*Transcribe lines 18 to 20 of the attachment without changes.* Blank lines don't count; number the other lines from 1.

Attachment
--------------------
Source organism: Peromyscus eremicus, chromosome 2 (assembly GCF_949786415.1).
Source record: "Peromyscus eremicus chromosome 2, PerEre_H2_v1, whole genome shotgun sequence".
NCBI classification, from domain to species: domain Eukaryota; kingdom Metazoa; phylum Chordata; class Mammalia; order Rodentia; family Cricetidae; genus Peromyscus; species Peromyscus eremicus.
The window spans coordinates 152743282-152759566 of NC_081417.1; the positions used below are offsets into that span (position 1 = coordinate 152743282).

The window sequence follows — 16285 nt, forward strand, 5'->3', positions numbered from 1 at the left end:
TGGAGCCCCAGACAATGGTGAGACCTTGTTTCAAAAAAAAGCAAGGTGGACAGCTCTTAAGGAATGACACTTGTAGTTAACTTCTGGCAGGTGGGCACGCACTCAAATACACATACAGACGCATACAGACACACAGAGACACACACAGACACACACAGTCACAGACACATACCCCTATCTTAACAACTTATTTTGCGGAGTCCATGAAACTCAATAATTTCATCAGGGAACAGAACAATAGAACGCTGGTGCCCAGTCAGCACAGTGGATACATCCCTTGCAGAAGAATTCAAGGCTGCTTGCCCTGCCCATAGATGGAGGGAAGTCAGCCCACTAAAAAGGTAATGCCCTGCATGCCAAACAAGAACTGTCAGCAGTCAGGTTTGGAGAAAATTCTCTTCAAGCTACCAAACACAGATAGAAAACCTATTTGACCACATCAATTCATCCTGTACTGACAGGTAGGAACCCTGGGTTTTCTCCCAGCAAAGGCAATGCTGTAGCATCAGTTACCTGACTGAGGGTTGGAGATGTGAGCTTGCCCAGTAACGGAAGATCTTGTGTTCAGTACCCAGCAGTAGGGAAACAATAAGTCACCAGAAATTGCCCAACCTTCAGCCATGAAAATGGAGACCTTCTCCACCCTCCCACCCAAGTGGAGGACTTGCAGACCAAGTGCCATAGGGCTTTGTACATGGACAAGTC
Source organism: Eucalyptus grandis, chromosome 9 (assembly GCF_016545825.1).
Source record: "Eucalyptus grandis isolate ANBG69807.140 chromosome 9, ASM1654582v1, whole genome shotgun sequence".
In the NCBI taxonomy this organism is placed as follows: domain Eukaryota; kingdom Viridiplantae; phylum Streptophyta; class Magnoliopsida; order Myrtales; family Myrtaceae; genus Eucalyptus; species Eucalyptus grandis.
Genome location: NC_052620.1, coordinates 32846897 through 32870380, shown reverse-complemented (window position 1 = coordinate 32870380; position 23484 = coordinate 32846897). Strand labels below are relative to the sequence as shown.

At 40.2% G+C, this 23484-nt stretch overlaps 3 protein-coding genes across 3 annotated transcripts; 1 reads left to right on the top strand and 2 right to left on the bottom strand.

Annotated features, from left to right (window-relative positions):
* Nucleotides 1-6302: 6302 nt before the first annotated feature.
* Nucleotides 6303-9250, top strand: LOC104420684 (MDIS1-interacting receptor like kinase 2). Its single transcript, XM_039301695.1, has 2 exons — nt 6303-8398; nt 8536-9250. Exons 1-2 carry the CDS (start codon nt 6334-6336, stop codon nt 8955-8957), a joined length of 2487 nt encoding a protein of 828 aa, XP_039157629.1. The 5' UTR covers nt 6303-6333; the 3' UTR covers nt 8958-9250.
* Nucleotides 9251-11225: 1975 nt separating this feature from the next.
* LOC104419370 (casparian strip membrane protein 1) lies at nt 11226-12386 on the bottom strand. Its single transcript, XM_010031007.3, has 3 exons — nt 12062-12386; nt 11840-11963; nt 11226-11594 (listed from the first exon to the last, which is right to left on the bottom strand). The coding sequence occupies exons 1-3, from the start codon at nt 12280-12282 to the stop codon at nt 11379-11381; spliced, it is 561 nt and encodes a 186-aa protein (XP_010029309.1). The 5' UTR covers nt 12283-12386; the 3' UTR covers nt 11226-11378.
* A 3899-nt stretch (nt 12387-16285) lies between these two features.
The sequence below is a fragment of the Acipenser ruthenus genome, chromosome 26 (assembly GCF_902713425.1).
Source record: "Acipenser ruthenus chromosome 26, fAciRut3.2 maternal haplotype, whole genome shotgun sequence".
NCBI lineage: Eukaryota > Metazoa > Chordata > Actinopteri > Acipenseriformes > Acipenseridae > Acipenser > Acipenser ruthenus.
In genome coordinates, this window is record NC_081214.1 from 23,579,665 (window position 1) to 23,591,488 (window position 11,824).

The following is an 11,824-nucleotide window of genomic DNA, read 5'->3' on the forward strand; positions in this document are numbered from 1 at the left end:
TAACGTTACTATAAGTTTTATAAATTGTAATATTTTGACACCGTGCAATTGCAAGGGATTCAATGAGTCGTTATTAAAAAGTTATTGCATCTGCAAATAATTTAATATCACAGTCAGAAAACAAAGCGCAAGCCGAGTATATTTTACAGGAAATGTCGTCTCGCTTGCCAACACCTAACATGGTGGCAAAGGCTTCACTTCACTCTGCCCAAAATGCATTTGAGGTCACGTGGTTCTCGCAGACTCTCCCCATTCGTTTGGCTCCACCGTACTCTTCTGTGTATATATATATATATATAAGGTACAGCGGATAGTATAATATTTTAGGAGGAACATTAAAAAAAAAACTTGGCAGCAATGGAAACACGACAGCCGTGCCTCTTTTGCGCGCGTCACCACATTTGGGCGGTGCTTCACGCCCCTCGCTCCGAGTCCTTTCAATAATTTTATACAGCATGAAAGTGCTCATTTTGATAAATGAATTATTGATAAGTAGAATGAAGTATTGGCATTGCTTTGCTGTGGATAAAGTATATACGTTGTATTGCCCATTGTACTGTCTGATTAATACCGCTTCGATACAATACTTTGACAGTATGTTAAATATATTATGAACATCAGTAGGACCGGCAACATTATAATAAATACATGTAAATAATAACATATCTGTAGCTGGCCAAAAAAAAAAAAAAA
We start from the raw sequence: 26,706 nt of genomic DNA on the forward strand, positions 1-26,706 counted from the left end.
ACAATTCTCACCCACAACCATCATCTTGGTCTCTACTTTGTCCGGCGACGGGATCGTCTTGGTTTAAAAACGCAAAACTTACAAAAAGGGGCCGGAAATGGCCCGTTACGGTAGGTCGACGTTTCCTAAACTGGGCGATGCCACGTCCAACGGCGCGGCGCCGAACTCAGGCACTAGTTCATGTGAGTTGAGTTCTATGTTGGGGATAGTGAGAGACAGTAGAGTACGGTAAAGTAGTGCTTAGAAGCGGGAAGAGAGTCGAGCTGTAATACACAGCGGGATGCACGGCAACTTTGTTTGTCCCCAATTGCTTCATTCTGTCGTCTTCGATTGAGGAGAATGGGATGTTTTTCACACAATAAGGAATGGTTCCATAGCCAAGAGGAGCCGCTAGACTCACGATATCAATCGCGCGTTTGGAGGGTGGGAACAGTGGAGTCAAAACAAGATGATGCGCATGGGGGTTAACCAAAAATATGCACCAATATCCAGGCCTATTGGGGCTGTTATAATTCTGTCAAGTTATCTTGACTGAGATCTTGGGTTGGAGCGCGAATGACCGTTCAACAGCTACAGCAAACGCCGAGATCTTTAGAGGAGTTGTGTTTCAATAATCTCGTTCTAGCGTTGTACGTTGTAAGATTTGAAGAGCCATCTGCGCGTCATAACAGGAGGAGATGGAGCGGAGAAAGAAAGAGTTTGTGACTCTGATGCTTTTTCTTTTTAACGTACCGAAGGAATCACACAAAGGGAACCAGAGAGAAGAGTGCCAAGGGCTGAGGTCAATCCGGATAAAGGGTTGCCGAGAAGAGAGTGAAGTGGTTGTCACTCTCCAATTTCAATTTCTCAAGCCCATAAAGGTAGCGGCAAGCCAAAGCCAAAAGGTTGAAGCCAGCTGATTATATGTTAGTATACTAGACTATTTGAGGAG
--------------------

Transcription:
The sequence below is a fragment of the Acipenser ruthenus genome, chromosome 26 (assembly GCF_902713425.1).
Source record: "Acipenser ruthenus chromosome 26, fAciRut3.2 maternal haplotype, whole genome shotgun sequence".
NCBI lineage: Eukaryota > Metazoa > Chordata > Actinopteri > Acipenseriformes > Acipenseridae > Acipenser > Acipenser ruthenus.